Japanese beetles myth or fact? #420131 - Ask Extension


Japanese beetles myth or fact? #420131

Asked August 08, 2017, 9:59 PM EDT

Do squished Japanese beetles attract more beetles? If I don't have my bucket of soapy water handy to drown Japanese beetles, and I just crush them into the cement, will that attract more beetles to my site? 
Thank you!

Arapahoe County Colorado

Expert Response

That's a "hot topic" now.

Following are responses from Dr. Whitney Cranshaw, Colorado State University Professor and Extension Specialist - Entomology and Dr. Dan Potter, University of Kentucky Professor of Entomology:

Should one squash Japanese beetles when dispatching them?  The concern is that by squashing them it will result in release of chemicals that may attract other Japanese beetles.

I have been trying to check out whether there is any basis for this and the bottom line is that squashing them will not increase attraction.  Females do produce a sex attractant that males respond to, but it is no longer produced after mating.

Aggregations of Japanese beetles are commonly observed.  However, the attractants that produce these aggregations are chemicals that are released by the plants in response to Japanese beetle feeding - not attractants produced by the beetles.  (Therefore, if you reduce the amount of feeding you reduce the recruitment of other beetles to the plants.)

Dan Potter of the University of Kentucky has long worked on this insect and what follows are some of his comments on this subject:

As far as is known, JB adults do not produce an aggregation pheromone. Their typical aggregation on host plants is mediated by feeding-induced plant volatiles, mostly floral or fruit-like compounds, which the beetles exploit as kairomones for locating suitable host plants.

With >300 host plants, JB is exposed to many different types of plant secondary chemicals. We found no consistent differences in constitutive volatile bouquets emitted by resistant or susceptible plants. Acceptance/rejection is based on the balance of positive (e.g., sugars) and negative (deterrent nasty stuff) stimuli encountered at the leaf surface, typically after a “test bite”. JB will land on and bite resistant plants (e.g., silver maple, redbud) but then fly off, as opposed to staying and feeding on a linden, purple leaf plum, or other palatable plant. Once the plant is “tasted” and found to be acceptable, progressively more feeding damage (probably interacting with enzymes in the beetles’ saliva) induces a rich blend of floral and fruity volatiles that draws in more JB “like sharks to a blood trail”.   This phenomenon is also involved in the typical “top-down” feeding pattern within plant canopies.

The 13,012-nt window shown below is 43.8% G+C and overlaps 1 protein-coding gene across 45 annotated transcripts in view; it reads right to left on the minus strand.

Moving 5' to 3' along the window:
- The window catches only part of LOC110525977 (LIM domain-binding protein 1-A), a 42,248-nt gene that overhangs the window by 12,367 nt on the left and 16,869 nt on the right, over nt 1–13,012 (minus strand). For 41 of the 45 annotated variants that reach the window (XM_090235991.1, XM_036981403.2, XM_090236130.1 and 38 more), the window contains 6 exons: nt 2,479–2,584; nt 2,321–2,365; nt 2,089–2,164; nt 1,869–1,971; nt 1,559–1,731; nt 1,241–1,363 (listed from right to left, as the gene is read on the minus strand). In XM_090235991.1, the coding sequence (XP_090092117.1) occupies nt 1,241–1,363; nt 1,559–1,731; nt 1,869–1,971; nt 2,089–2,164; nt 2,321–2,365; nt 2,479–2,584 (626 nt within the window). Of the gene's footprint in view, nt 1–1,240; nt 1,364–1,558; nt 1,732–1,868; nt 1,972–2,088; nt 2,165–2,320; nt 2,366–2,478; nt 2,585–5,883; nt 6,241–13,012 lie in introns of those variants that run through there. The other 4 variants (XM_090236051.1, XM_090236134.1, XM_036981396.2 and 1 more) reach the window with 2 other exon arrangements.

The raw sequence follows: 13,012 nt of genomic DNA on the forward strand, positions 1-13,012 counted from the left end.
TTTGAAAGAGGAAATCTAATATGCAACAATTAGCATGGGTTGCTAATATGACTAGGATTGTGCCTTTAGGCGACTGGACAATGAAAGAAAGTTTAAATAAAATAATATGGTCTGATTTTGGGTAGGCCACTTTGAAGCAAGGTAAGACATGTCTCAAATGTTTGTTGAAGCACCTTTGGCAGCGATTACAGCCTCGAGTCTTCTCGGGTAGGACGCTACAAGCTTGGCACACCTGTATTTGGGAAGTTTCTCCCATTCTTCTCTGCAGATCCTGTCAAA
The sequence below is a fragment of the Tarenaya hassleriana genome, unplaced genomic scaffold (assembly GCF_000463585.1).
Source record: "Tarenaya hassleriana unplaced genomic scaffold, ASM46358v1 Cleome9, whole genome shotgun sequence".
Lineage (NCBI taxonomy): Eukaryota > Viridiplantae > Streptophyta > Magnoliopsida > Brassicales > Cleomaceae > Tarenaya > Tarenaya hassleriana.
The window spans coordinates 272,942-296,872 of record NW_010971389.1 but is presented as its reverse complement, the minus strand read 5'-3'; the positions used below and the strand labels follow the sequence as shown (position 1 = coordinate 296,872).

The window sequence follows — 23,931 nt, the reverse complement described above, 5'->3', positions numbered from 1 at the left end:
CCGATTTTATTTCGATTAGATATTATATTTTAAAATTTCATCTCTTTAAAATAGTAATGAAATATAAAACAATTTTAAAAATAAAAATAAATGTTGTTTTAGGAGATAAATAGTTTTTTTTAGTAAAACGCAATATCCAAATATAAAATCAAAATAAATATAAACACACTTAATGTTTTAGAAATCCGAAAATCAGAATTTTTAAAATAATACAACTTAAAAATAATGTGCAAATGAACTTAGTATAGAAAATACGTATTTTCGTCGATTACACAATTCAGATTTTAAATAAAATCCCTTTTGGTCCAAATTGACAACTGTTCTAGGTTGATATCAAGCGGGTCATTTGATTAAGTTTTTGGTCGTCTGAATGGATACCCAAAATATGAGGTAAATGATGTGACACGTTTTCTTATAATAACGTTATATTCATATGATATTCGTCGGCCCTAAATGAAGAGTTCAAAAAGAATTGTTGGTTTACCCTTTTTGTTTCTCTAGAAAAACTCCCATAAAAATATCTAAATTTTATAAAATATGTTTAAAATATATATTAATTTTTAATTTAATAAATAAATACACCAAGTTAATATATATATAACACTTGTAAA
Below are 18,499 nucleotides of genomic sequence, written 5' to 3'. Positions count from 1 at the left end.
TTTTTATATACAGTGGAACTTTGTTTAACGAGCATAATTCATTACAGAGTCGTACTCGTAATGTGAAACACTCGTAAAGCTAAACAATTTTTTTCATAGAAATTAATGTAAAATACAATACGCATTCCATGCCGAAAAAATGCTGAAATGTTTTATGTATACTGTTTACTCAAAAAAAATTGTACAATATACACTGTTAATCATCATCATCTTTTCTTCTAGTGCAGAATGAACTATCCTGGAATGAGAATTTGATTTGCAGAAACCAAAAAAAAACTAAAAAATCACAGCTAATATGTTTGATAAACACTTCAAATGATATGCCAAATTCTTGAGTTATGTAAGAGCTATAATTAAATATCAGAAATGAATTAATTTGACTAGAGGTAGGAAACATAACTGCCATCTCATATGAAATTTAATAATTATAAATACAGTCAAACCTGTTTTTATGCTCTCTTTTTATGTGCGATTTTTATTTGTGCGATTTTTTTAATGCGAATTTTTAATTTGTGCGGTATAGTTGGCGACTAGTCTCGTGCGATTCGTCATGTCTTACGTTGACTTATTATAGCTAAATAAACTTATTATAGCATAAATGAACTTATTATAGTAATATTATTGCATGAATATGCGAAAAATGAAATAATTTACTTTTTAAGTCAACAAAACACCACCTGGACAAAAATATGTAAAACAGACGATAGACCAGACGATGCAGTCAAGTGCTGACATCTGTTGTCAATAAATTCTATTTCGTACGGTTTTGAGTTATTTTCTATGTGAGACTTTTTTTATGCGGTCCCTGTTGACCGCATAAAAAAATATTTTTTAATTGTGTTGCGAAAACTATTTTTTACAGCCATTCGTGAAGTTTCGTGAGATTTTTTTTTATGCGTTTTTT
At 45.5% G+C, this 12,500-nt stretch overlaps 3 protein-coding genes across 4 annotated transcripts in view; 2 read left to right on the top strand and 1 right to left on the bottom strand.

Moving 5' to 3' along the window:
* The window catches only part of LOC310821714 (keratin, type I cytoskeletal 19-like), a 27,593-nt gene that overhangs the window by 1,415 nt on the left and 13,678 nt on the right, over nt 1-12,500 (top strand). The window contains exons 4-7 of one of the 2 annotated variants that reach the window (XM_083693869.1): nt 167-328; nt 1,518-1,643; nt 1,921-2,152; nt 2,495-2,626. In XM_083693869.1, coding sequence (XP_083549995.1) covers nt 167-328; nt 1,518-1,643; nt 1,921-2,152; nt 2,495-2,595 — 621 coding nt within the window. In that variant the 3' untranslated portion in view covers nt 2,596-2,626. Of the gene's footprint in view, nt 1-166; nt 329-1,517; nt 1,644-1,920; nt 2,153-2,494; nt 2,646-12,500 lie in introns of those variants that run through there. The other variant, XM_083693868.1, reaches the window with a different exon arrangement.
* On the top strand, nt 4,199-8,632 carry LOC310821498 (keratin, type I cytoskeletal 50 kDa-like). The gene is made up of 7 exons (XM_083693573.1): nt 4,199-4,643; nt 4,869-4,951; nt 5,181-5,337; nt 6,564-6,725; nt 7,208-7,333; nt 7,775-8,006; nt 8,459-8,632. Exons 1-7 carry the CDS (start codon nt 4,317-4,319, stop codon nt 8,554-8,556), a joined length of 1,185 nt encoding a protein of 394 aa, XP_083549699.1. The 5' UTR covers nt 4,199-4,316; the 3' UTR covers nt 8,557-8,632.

Female JB cease production of the sex pheromone after the first mating which inevitably occurs when they first emerge from the ground as virgins. Later matings occur on plants in the aggregations mediated by plant volatiles....Baiting a trap with already-mated females will attract few or no male beetles, whereas baiting with a virgin female will attract hordes. So squashing female beetles will not attract more beetles. Go ahead and squash them.

Robert Cox Replied August 09, 2017, 12:05 PM EDT

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